Leadership in the Azov Brigade, a Ukrainian fighting unit almost completely wiped out in the early days of Russia’s invasion, on Wednesday announced the reconstituted formation has returned to combat and taken prisoners in a series of successful attacks.

 

A local defense unit originally raised from volunteers living in Ukraine’s southeastern Donetsk Region, the 12th National Guard Brigade, “Azov,” was surrounded and effectively destroyed during the Russian army’s siege of Mariupol from Feb. 28 to May 20, 2022. 

 

Elements of the newly rebuilt Azov Regiment captured four Russian servicemen during recent assaults including a sub-commander in Russia’s 228th Motorized Rifle Regiment, video published by the Azov public affairs unit on Wednesday said. Two Azov Regiment members contacted by Kyiv Post independently confirmed the report.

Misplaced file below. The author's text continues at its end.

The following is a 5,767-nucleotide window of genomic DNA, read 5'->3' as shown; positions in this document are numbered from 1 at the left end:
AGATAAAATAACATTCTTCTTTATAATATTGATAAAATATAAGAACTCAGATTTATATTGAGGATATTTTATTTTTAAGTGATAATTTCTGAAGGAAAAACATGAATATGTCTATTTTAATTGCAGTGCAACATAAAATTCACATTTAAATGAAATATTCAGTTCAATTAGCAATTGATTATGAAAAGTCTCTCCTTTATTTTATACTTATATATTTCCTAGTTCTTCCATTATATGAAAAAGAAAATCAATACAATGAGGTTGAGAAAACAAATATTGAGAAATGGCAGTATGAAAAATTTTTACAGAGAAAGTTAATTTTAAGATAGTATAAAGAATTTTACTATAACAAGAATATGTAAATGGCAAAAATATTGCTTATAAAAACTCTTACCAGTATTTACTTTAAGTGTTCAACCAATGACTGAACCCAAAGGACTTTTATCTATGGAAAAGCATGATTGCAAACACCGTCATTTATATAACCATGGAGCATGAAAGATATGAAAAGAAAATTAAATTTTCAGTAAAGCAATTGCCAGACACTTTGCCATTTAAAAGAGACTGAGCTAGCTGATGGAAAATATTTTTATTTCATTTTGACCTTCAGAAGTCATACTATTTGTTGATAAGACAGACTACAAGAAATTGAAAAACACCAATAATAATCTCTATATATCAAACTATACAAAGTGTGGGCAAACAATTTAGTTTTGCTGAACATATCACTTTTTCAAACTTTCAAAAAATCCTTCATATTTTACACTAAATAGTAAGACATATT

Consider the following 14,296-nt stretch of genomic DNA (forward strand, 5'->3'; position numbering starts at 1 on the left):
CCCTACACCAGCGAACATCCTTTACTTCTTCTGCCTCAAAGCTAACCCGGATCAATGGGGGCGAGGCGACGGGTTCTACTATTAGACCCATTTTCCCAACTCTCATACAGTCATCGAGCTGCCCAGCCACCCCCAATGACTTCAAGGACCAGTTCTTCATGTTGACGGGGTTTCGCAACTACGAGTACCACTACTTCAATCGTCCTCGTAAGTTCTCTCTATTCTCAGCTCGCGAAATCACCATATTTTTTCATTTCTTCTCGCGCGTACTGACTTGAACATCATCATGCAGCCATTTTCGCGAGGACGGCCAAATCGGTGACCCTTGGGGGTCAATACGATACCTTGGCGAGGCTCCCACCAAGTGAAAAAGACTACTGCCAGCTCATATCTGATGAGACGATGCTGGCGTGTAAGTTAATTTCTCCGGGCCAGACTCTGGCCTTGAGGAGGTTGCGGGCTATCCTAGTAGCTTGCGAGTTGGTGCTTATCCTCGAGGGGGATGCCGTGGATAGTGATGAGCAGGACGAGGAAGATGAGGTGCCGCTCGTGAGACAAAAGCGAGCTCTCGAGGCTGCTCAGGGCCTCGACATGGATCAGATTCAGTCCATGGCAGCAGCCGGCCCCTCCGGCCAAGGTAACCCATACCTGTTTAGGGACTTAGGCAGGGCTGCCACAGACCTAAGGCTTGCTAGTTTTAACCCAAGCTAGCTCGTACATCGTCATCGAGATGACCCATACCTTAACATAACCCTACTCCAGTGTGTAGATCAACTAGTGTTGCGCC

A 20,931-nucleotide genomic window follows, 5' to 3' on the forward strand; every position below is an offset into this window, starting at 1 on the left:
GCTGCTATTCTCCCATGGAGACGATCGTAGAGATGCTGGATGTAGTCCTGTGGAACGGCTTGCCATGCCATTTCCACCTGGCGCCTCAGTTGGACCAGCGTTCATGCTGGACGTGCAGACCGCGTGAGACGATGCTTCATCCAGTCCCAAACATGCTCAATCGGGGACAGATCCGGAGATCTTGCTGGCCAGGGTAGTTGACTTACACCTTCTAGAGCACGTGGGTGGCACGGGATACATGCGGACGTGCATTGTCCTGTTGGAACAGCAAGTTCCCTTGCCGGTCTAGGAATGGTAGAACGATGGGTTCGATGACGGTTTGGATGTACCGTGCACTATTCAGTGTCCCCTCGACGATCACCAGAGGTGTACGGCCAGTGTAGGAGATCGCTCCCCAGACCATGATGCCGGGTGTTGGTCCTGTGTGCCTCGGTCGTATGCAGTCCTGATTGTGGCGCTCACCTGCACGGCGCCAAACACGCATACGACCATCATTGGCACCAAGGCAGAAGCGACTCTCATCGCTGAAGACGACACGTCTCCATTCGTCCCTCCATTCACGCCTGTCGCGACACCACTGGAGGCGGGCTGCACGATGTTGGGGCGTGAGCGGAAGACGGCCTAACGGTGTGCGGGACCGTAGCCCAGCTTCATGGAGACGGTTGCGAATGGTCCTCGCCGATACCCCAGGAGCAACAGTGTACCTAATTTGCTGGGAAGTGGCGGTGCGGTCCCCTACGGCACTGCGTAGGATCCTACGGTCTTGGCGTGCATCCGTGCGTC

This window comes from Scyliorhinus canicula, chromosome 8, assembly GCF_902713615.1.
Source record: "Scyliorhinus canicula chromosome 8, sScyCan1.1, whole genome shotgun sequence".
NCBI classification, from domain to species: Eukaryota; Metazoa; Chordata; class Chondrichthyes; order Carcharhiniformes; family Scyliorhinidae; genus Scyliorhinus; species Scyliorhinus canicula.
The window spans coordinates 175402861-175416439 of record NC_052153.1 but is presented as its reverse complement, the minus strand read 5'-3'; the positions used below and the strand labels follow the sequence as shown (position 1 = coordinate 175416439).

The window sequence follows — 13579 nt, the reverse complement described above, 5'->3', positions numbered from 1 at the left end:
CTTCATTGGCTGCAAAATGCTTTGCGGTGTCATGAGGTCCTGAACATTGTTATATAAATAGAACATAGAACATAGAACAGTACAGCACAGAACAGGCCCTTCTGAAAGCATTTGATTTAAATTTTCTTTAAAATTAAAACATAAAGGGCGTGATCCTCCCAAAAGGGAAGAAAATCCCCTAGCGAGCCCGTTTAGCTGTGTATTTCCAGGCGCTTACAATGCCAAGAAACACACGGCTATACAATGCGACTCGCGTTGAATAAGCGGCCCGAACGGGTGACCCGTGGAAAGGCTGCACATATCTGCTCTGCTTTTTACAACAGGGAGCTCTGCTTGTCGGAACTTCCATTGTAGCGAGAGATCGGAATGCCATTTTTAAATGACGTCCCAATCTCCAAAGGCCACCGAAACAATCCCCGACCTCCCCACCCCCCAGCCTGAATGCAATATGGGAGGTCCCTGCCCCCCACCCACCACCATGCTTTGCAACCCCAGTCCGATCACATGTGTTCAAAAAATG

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Azov did not say where the operation took place but both they and Russia’s 228th Motorized Rifle Regiment have been fighting in Ukraine’s eastern Luhansk region. A Sept. 20 report from the Institute for the Study of War said the 228th Motorized Rifle Regiment was “operating near Kreminna” and headcam footage from the Azov brigade places them in the same area at the time.

A separate statement from the Azov Regiment said members of the Russian Storm-Z unit, generally considered a poorly trained formation made up, typically, of individual soldiers the Russian high command considers relatively expendable, also were hit by the Azov assault.